By the generations that survived the Great Depression, President Herbert Clark Hoover is often viewed unfavorably. Many hold him responsible for the events that led to (or that didn't prevent) the stock market crash, and he's disliked even more for the fact that his programs didn't offer economic relief to the country in the early 30's. The dislike even went as far as calling the poorest shanty towns "Hoovervilles" and throwing rotten food at the president during his 1932 re-election campaign.
However, another Hooverville exists in West Branch, Iowa - a town that accepts the term as extremely complimentary. The citizens of West Branch see President Hoover as a fine native son of their community and are proud of his policies based in volunteerism and local community action. That town is the location of the Herbert Hoover National Historic Site.
On our trip back home, we were able to make a quick stop in West Branch to visit the grounds of the Herbert Hoover Presidential Library and Museum. While there, one may learn about the lives of President Hoover and his wife, Lou Henry Hoover.
Also situated on the grounds is President Hoover's birthplace: a small two room cottage. Born on August 10, 1874, Hoover was orphaned by age 9 after the early death of his father in 1880 and his mother in 1883. At that time, he moved to Oregon to live with his uncle.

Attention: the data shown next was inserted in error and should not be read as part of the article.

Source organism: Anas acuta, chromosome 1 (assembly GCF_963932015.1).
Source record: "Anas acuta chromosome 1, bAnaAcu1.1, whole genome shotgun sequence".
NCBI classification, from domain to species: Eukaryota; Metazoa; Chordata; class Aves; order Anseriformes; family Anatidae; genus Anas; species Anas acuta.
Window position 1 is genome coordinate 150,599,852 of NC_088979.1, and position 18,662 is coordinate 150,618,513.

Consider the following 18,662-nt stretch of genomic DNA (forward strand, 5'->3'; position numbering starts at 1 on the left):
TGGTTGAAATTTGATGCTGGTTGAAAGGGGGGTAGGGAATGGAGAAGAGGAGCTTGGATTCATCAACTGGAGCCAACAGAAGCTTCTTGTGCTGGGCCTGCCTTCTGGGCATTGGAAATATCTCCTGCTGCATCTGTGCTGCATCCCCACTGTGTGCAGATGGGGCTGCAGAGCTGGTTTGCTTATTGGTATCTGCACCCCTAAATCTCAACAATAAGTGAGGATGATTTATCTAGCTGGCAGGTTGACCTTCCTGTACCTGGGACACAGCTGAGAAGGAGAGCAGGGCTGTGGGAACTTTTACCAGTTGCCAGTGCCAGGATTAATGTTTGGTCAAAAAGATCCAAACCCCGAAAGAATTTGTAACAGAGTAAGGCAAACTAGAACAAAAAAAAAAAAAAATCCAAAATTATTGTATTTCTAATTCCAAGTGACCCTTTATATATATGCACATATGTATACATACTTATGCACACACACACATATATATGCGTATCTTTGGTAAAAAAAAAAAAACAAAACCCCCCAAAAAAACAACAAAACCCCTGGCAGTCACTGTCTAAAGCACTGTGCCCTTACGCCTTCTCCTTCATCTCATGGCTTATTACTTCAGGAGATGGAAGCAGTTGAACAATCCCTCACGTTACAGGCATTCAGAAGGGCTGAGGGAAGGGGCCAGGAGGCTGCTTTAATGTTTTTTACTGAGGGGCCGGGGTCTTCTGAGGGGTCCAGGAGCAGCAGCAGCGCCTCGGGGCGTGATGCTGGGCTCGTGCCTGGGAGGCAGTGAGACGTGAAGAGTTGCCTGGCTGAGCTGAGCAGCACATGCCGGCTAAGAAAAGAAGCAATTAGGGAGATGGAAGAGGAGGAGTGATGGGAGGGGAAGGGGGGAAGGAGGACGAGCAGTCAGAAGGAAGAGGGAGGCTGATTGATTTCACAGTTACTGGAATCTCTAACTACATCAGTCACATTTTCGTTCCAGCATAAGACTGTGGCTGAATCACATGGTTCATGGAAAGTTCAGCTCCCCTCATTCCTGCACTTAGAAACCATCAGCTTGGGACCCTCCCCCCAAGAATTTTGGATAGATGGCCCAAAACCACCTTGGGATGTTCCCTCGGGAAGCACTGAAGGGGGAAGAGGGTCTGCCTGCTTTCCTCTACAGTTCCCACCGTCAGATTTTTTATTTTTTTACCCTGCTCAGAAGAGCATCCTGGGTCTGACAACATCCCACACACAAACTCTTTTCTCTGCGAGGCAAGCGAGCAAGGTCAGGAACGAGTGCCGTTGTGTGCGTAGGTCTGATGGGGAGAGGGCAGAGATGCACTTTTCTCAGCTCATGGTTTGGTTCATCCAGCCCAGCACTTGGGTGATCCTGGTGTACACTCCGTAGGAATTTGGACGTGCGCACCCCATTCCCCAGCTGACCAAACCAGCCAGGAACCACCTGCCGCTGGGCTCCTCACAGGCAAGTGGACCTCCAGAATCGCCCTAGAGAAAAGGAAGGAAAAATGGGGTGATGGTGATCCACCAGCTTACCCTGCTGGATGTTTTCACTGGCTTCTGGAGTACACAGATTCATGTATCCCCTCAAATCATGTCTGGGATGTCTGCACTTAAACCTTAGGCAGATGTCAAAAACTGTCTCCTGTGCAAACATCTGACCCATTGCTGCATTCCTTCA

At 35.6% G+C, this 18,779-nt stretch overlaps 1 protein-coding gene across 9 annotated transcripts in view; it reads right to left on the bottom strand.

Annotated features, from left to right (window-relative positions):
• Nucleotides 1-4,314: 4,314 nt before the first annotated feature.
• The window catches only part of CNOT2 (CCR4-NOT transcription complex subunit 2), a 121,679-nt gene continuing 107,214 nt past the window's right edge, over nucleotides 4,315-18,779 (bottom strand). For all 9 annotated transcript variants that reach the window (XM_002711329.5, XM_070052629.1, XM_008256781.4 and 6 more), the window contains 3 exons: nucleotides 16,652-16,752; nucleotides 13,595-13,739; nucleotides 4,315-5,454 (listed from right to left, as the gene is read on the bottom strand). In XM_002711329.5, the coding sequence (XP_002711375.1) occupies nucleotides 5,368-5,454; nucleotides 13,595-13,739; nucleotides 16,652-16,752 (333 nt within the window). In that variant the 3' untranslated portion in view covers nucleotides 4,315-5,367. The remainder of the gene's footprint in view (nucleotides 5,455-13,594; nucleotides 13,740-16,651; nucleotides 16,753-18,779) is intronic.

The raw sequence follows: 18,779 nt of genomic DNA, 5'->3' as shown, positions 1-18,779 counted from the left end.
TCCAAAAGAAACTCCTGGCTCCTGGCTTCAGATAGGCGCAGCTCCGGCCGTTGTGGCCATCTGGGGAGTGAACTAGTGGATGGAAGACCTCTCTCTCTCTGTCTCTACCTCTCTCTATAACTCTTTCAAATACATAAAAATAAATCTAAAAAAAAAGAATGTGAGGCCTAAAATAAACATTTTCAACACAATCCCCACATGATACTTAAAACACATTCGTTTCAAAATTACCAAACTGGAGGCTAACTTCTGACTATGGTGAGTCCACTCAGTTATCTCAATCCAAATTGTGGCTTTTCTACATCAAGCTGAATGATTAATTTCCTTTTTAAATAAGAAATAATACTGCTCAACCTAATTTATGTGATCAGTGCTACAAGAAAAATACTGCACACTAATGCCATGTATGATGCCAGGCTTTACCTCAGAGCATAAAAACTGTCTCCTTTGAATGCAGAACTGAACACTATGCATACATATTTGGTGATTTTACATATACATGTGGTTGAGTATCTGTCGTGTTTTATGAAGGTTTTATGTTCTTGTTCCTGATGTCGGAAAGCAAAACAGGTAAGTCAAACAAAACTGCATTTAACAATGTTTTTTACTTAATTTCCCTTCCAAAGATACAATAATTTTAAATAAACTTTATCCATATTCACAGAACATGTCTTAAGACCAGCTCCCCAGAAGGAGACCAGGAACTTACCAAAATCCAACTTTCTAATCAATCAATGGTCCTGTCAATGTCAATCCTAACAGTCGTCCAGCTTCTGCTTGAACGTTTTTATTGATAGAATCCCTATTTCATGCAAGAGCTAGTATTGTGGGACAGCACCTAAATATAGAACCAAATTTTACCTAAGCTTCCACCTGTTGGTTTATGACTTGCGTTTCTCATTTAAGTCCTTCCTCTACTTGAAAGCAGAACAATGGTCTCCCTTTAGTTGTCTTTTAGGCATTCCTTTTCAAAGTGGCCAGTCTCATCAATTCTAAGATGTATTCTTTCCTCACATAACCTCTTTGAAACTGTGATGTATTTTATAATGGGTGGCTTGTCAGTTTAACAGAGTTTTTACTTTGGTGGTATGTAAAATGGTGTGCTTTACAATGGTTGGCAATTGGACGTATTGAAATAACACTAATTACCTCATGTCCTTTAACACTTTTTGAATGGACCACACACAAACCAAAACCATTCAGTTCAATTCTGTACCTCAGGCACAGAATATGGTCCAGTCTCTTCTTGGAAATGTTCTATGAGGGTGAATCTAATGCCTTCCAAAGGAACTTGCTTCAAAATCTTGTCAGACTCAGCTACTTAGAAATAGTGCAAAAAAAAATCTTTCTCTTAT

Behind the library, in a pretty park, I ran up the path to the gravesite of Mr. and Mrs. Hoover. 31 years after leaving office, President Hoover passed away in New York City on October 20, 1964 at the age of 90, and he was given a full state funeral. (It was the third state funeral in one year's time as it was directly after the deaths of John F. Kennedy and Douglas MacArthur.)
Born into a Quaker family, Hoover's beliefs directed his social, economic, and political efforts in directions that were quite contrary to those of his contemporaries. Here is a picture of the historical Quaker (or Friends) Meeting House that is located on the site. A distinguishable feature of the older structures used by Quakers is the presence of two doors: one for use by the men and one for use by the women. In fact, many of the older meeting houses include a partition which is pulled down from the ceiling or pulled across from one side so that the men and women may hold separate business meetings.
I've now been to the presidential libraries for Abraham Lincoln and Herbert Hoover (probably the two closest to us), and I hope to see many more. Have you been to any presidential libraries? Do you remember your favorite part or the most fascinating piece of information that you learned while there?